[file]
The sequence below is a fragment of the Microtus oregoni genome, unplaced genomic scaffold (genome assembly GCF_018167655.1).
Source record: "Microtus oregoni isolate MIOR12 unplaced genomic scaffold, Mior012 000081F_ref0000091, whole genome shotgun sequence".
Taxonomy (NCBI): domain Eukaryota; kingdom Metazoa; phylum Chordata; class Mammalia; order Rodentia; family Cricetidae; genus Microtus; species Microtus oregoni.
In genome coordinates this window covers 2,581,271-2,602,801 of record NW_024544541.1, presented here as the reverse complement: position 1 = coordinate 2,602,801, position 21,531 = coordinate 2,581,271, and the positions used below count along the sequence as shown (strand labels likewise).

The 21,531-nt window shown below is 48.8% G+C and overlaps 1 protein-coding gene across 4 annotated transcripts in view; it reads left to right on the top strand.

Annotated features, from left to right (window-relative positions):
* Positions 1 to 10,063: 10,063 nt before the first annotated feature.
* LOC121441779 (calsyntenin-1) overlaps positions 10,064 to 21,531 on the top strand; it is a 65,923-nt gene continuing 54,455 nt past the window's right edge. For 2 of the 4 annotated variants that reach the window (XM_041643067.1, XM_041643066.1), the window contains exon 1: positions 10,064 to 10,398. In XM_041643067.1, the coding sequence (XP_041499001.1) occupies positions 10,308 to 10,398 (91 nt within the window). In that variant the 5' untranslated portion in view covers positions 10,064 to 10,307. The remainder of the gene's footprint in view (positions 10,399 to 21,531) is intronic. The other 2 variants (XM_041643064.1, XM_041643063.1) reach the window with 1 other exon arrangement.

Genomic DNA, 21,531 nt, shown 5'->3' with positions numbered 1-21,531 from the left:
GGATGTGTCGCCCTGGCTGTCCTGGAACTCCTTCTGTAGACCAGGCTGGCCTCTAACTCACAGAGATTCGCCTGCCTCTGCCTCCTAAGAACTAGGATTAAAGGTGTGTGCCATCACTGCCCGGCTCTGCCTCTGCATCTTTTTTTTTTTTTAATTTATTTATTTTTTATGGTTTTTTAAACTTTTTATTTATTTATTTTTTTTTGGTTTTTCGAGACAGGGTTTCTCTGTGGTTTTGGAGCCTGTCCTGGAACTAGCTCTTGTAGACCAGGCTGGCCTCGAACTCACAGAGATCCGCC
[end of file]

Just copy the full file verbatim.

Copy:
The sequence below is a fragment of the Microtus oregoni genome, unplaced genomic scaffold (genome assembly GCF_018167655.1).
Source record: "Microtus oregoni isolate MIOR12 unplaced genomic scaffold, Mior012 000081F_ref0000091, whole genome shotgun sequence".
Taxonomy (NCBI): domain Eukaryota; kingdom Metazoa; phylum Chordata; class Mammalia; order Rodentia; family Cricetidae; genus Microtus; species Microtus oregoni.
In genome coordinates this window covers 2,581,271-2,602,801 of record NW_024544541.1, presented here as the reverse complement: position 1 = coordinate 2,602,801, position 21,531 = coordinate 2,581,271, and the positions used below count along the sequence as shown (strand labels likewise).

The 21,531-nt window shown below is 48.8% G+C and overlaps 1 protein-coding gene across 4 annotated transcripts in view; it reads left to right on the top strand.

Annotated features, from left to right (window-relative positions):
* Positions 1 to 10,063: 10,063 nt before the first annotated feature.
* LOC121441779 (calsyntenin-1) overlaps positions 10,064 to 21,531 on the top strand; it is a 65,923-nt gene continuing 54,455 nt past the window's right edge. For 2 of the 4 annotated variants that reach the window (XM_041643067.1, XM_041643066.1), the window contains exon 1: positions 10,064 to 10,398. In XM_041643067.1, the coding sequence (XP_041499001.1) occupies positions 10,308 to 10,398 (91 nt within the window). In that variant the 5' untranslated portion in view covers positions 10,064 to 10,307. The remainder of the gene's footprint in view (positions 10,399 to 21,531) is intronic. The other 2 variants (XM_041643064.1, XM_041643063.1) reach the window with 1 other exon arrangement.

Genomic DNA, 21,531 nt, shown 5'->3' with positions numbered 1-21,531 from the left:
GGATGTGTCGCCCTGGCTGTCCTGGAACTCCTTCTGTAGACCAGGCTGGCCTCTAACTCACAGAGATTCGCCTGCCTCTGCCTCCTAAGAACTAGGATTAAAGGTGTGTGCCATCACTGCCCGGCTCTGCCTCTGCATCTTTTTTTTTTTTTAATTTATTTATTTTTTATGGTTTTTTAAACTTTTTATTTATTTATTTTTTTTTGGTTTTTCGAGACAGGGTTTCTCTGTGGTTTTGGAGCCTGTCCTGGAACTAGCTCTTGTAGACCAGGCTGGCCTCGAACTCACAGAGATCCGCC